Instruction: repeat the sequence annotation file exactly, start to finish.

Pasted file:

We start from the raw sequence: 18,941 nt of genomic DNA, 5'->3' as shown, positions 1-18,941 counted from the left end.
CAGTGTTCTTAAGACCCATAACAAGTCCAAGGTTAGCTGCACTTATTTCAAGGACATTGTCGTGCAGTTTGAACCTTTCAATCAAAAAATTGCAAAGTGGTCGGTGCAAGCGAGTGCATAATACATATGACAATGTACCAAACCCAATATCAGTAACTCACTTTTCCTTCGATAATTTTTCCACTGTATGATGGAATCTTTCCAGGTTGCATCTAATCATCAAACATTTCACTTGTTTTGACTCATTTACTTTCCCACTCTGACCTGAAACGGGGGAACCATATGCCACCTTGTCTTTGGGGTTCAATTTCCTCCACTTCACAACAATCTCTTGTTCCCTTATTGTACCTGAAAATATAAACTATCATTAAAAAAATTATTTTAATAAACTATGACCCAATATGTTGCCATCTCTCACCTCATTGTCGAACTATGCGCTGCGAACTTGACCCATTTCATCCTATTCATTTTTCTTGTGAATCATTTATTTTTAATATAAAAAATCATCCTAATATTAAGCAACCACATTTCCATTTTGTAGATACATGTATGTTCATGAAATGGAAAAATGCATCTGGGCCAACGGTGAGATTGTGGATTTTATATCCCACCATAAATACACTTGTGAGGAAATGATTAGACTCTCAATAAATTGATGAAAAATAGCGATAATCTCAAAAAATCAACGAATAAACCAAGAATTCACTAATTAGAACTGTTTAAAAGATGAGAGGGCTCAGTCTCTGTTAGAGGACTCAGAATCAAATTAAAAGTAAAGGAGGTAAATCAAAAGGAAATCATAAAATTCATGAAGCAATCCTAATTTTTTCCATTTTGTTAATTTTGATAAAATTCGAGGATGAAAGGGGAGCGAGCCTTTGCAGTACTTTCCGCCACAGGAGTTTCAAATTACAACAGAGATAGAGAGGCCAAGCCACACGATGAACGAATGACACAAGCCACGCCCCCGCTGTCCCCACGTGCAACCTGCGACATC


We start from the raw sequence: 18,941 nt of genomic DNA, 5'->3' as shown, positions 1-18,941 counted from the left end.
CAGTGTTCTTAAGACCCATAACAAGTCCAAGGTTAGCTGCACTTATTTCAAGGACATTGTCGTGCAGTTTGAACCTTTCAATCAAAAAATTGCAAAGTGGTCGGTGCAAGCGAGTGCATAATACATATGACAATGTACCAAACCCAATATCAGTAACTCACTTTTCCTTCGATAATTTTTCCACTGTATGATGGAATCTTTCCAGGTTGCATCTAATCATCAAACATTTCACTTGTTTTGACTCATTTACTTTCCCACTCTGACCTGAAACGGGGGAACCATATGCCACCTTGTCTTTGGGGTTCAATTTCCTCCACTTCACAACAATCTCTTGTTCCCTTATTGTACCTGAAAATATAAACTATCATTAAAAAAATTATTTTAATAAACTATGACCCAATATGTTGCCATCTCTCACCTCATTGTCGAACTATGCGCTGCGAACTTGACCCATTTCATCCTATTCATTTTTCTTGTGAATCATTTATTTTTAATATAAAAAATCATCCTAATATTAAGCAACCACATTTCCATTTTGTAGATACATGTATGTTCATGAAATGGAAAAATGCATCTGGGCCAACGGTGAGATTGTGGATTTTATATCCCACCATAAATACACTTGTGAGGAAATGATTAGACTCTCAATAAATTGATGAAAAATAGCGATAATCTCAAAAAATCAACGAATAAACCAAGAATTCACTAATTAGAACTGTTTAAAAGATGAGAGGGCTCAGTCTCTGTTAGAGGACTCAGAATCAAATTAAAAGTAAAGGAGGTAAATCAAAAGGAAATCATAAAATTCATGAAGCAATCCTAATTTTTTCCATTTTGTTAATTTTGATAAAATTCGAGGATGAAAGGGGAGCGAGCCTTTGCAGTACTTTCCGCCACAGGAGTTTCAAATTACAACAGAGATAGAGAGGCCAAGCCACACGATGAACGAATGACACAAGCCACGCCCCCGCTGTCCCCACGTGCAACCTGCGACATC